Future of LinkedIn

I believe that LinkedIn will grow in both use and usefulness for us all. Today we are still applying for jobs via regular email, CV in PDF. I believe that LinkedIn is right now, in front of our eyes, setting the standard for the future of business connection, job applications and “business” social media.

Furhtermore as Facebook page and twitter account is a given today for most companies – LinkedIn will grow in importance. And as Gary Vaynerchuck mentions in his book Jab jab, we mentioned above. DON’T make the mistake of thinking it is the same people on all those sites- people on different sites are different in their behavior. It will be interesting to see how pulse, sponsored updates and showcases take off.

LinkedIn will be a force to be aware of and especially for managing your online reputation and your professional connections.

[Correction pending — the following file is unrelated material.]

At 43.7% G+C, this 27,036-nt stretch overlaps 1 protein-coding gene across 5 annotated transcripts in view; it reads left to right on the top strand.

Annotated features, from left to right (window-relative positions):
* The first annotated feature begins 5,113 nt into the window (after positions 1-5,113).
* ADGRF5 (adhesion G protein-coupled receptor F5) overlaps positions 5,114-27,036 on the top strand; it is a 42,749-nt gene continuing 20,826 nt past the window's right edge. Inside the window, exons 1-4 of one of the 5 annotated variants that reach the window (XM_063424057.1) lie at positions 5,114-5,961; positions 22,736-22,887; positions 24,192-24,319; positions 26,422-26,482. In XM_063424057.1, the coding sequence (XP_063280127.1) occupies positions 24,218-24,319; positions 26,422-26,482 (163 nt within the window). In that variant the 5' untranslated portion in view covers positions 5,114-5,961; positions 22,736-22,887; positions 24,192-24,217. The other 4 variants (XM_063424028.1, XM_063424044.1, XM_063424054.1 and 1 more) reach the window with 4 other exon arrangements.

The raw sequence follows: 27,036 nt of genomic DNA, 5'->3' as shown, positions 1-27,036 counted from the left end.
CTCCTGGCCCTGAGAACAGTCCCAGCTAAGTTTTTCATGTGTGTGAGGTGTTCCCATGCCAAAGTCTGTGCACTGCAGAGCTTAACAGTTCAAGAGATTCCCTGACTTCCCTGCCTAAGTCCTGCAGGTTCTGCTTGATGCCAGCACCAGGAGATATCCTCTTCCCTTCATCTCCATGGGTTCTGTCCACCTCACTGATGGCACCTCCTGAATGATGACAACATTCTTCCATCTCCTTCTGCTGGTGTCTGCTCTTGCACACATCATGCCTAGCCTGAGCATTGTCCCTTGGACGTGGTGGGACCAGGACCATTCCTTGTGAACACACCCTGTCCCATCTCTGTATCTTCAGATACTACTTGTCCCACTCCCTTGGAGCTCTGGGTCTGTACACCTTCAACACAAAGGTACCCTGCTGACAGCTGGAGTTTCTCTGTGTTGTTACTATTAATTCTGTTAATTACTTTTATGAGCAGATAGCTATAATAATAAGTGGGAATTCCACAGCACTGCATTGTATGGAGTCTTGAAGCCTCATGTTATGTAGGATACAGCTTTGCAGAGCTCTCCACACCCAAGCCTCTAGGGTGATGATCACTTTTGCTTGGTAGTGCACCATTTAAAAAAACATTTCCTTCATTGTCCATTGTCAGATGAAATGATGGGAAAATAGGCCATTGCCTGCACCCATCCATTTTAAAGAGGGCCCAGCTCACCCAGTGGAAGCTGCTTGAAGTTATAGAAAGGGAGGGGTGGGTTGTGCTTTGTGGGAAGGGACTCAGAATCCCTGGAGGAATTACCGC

Call to Action

Get started with LinkedIn today! Follow this guide from Inc.com How to get started with Linkedin!  Hey! As always, security is important! We have covered this before, but don’t forget  to Enable TFA for your LinkedIn account!

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Once you have an account;  connect with me on LinkedIn! Are you on Twitter and liked this article? Let me know by clicking here! I would appriciate it!

LinkedinUTube logoSomething to think about: Let your reputation and brand become those of positivity, grace and class. These rare qualities are what people look for in others. Be the standout!  DARREN HARDY

“It only takes one lie to taint your entire testimony in a

court of law. Honesty is a vital part of having a good reputation.” —Jim Rohn

“Be more concerned with your character than your

reputation, because your character is what you really are, while your reputation is merely what others think you are.”– John Wooden, basketball coach